Andy in China The Shanghai Exposition
I asked to guest blog during my trip to Shanghai for the InterParking Shanghai 2010 and the annual meeting of the International Parking Association. The first question asked: Do the Chinese see parking differently than Americans and Europeans. The resounding answer is no.
I have had multiple conversations with various people who are from China and they are shocked that I can have a career in parking and much less have a magazine/website dedicated to it. But once they begin to think about it you can see the light bulb go on.
One of these conversations actually turned into an interview. I was being interviewed. Han Yo and his business partners had just put in a large convention center in Shanghai and they just decided on a parking operator. There were three companies who were in for the bid (2 Australian companies and 1 Chinese company). Ultimately the Chinese company won the bid (one of the business partners who put in the convention center also has a business interest in the Chinese parking company-so not a surprise who won the day).
While Han Yo was making conversation he also asked my opinion on what they should do next. “Set up quarterly checks on what the operator is doing and have some one who knows parking independently audit the parking operation a minimum of every 6 month and“……It was at this point that Han Yo’s eyes began to glaze over, he said “Since my business partner is also a partner in the parking company then everything should be fine.”
Even though I am half a world away, the same issues in regards to parking are still alive and well. A person who should be strongly invested in knowing what is happening in the parking operation (the owner) is now going to leave it to the operator to run things. That might work out but it might not. The parking operator knows parking but may not know the priorities of the owner. What is most important-profits, customer service, safety, etc.? A hands off owner does a disservice to the parking operator, the owner and ultimately the customer. And that is true in Shanghai, London, Rio De Janeiro or Los Angeles.
Access and Revenue Controls are needed everywhere
Here are some pictures of a parking lot in one of the busiest tourist areas
The sign says “Restaurant Parking” but anyone can park there for a fee. How much that fee is varies on many factors and the person who owns the lot may not care. There are no revenue controls, so this is definitely the “Wild West” of parking. This area of Shanghai has been recently renovated and has turned into a major tourist destination. Parking seems to be an afterthought and was placed where it can.
My guides mention that they do not drive to thisarea (they either take taxi’s or the subway) because there is no where to park. This part of town is located on the west side of the river (Pushi) and has been the main part of Shanghai for as long as it has been in existence. Trying to retrofit an area is much harder than building anew. The east side of the river (Pudong) has changed from farm land to a major metropolitan and business center in the last 30 years. Most of the parking on this side is subterranean and has access and revenue controls. Every parking structure that I entered on the east side of the river was well lit, clean and we knew what we were going to pay (many parking payments can be done by a card that also can be used for taxis, subways, ferries, etc. at least in the areas that have revenue control systems). This is not an east side vs. west side (cue the Leonard Bernstein music) but rather controls vs. lack of them. As a customer I appreciate knowing that my car is safe, well cared for and I am willing to pay a price to make sure of that.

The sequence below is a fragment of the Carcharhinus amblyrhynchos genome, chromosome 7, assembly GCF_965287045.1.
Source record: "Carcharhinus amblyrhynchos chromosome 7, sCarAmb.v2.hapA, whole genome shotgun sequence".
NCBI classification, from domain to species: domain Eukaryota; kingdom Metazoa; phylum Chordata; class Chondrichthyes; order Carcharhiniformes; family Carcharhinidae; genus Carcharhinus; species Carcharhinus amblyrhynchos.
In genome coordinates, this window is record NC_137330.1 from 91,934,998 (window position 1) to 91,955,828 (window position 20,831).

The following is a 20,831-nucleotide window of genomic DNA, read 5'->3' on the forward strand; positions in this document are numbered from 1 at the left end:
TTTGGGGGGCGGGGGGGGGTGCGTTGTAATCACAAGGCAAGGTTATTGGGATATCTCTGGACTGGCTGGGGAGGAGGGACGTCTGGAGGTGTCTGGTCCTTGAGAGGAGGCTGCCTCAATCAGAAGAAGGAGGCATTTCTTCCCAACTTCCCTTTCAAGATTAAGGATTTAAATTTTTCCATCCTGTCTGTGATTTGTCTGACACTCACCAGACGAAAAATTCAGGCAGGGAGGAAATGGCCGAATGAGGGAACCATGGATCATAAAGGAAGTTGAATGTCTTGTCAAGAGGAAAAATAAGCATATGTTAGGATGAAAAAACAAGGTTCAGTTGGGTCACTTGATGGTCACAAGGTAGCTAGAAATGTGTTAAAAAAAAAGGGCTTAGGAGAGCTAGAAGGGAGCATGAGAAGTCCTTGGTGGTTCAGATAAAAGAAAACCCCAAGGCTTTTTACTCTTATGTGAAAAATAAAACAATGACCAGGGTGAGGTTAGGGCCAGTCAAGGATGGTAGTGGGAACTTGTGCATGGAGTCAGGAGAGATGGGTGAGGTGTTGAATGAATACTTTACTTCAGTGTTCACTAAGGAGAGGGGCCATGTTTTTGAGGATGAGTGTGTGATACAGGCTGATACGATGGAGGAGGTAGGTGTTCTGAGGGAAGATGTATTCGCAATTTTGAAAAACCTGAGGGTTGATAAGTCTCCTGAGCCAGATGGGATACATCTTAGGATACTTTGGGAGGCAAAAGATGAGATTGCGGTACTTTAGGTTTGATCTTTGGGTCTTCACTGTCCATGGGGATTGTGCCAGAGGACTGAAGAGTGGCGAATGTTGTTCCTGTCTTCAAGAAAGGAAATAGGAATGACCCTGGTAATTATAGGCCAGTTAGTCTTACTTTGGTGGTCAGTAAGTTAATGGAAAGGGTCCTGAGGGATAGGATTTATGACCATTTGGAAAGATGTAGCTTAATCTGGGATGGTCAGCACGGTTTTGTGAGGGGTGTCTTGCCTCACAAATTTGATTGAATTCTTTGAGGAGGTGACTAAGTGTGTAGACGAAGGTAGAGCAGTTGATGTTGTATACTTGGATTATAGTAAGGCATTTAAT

World Expo and what will happen next
The World Expo in Shanghai has been around for approximately 5 months and will end in about 2 more. By then more than 40 million people will have been to then event. As a parking person I was curious as to how they got that many people into this huge event. First they have made it much easier to take another form of transportation than to drive your own car. There are 24 parking lots but 5 off those are not within walking distance (have to take an expo bus) and 3 are quite a hike from the event itself. There are 36 different bus or shuttle lines that people can take from all over Shanghai that either are direct bus lines (16 of those) and 20 other routes that have multiple stops but will get you to the Expo, eventually. There are three subway lines that take you to stops within walking distance and 2 different ferry routes that take you directly to the expo. If you are staying in one of the many fine hotels in Shanghai you are probably within a short walk of public transportation (bus, ferry, or subway) that will take you to the expo or your hotel has a special shuttle service that will take you straight to the Expo. If you live in Shanghai, you can drive to one of these locations to take public transportation or you can drive to one of the parking lots. If you are taking a tour then your bus will drop you at the Expo and pick you up. The plans were well thought out for an area where most people are used to public transportation.
Now unless you took the ferry or subway, you took a method of transportation that needs to park at some point (and even those need to park). I have seen some large bus parking areas that are being used. These are unpaved surface lots like these:
I asked what would happen when the Expo closes, the answer was that the lot would be turned into a building of some kind because the land was too valuable to use as a parking lot. Looking at where many of the car parking lots are located that may also be true for those as well. I only hope that there is enough foresight to include parking for these new buildings as well.
More on the exhibition tomorrow